Trauma centres around the world are expected to reconsider their use of a routinely employed medical device following a new Western Australian health study.
The device, which looks like a tiny umbrella frame, is used to stop blood clots in the legs travelling to the lungs, causing potentially fatal pulmonary embolism.
Known as the inferior vena cava filter, the device is used extensively in the early treatment of trauma patients who are at high risk of developing clots but cannot be given blood thinners due to the increased likelihood of bleeding.
Despite the filter’s routine use in trauma management around the world, the WA researchers – led by Royal Perth Hospital intensivist and adjunct Murdoch University researcher Dr Kwok Ming Ho – found that there was no significant benefit to the intervention being provided in the initial days following injury, and that insertion of the device was unnecessary for most trauma patients.
The researchers’ findings, was recently presented to over 5,000 attendees at the International Thrombosis of Haemostasis Society in Melbourne and simultaneously published in the latest edition of The New England Journal of Medicine, are based on a randomised controlled trial of two hundred and forty severely injured patients admitted to Royal Perth and Sir Charles Gairdner hospitals in Western Australia and the Royal Brisbane and Women’s Hospital in Queensland.
Transforming trauma treatment
The study showed that having a filter inserted within the 72 hours following injury, did not significantly alter patients’ risk of either having a pulmonary embolism or of dying.
“We acknowledge that there is a very real need to reduce patients’ risk of developing blood clots following a major injury, but our research shows that routine early deployment of these filters is not the solution,” Dr Ho said.
“Instead, the use of a filter should be reserved for those patients who are having bleeding problems or who remain at high risk of bleeding for at least a week after their severe injury.”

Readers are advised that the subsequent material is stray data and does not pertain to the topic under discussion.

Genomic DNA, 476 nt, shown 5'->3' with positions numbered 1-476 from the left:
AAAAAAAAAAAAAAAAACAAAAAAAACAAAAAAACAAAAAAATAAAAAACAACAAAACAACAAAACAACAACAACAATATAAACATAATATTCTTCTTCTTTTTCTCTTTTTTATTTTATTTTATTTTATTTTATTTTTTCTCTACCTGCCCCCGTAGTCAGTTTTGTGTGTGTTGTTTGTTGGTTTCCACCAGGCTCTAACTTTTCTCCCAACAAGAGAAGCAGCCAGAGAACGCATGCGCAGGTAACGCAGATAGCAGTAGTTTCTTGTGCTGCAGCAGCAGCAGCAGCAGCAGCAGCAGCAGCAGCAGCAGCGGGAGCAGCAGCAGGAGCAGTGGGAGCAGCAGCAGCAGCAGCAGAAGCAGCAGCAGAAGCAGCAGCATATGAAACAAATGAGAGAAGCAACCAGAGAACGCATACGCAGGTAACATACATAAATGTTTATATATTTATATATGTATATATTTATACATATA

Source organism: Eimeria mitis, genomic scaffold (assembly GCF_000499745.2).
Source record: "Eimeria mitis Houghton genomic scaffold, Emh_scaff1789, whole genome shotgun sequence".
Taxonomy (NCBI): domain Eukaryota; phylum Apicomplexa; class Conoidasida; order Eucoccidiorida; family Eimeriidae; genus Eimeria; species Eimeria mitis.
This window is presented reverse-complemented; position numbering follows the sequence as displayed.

Dr Ho said that when considered alongside the costs and potential risks associated with the invasive nature of the device, it was clear that the filter should not be used routinely.
Injured patients are at greater risk of blood clots due to a variety of mechanisms including immobility and possible damage to blood vessels and tissue.
The inferior vena cava is the largest vein in the abdomen and the filter is fed into it through a vein in the groin.
WA research leading the way
WA’s Chief Medical Officer, Dr Michael Levitt said the findings were an example of some of the excellent research being undertaken by clinician researchers in Western Australia’s public health system.
“This is an important study that will simplify the treatment of trauma patients around the world by guiding clinicians on the specific circumstances in which these devices should and should not be used,” Dr Levitt said.
More WA research in major trauma patients is planned to address the unanswered question about finding the right balance of stopping bleeding but not cause life threatening blood clots.
A Department of Health/Raine Medical Research Foundation Clinician Research Fellowship, a State Government Research Translation Project grant and the Royal Perth Hospital Medical Research Foundation Trauma Research Program supported Dr Ho to undertake the research.
This trial was conducted in collaboration with the University of Queensland, the University of Pennsylvania, Murdoch University and The University of Western Australia.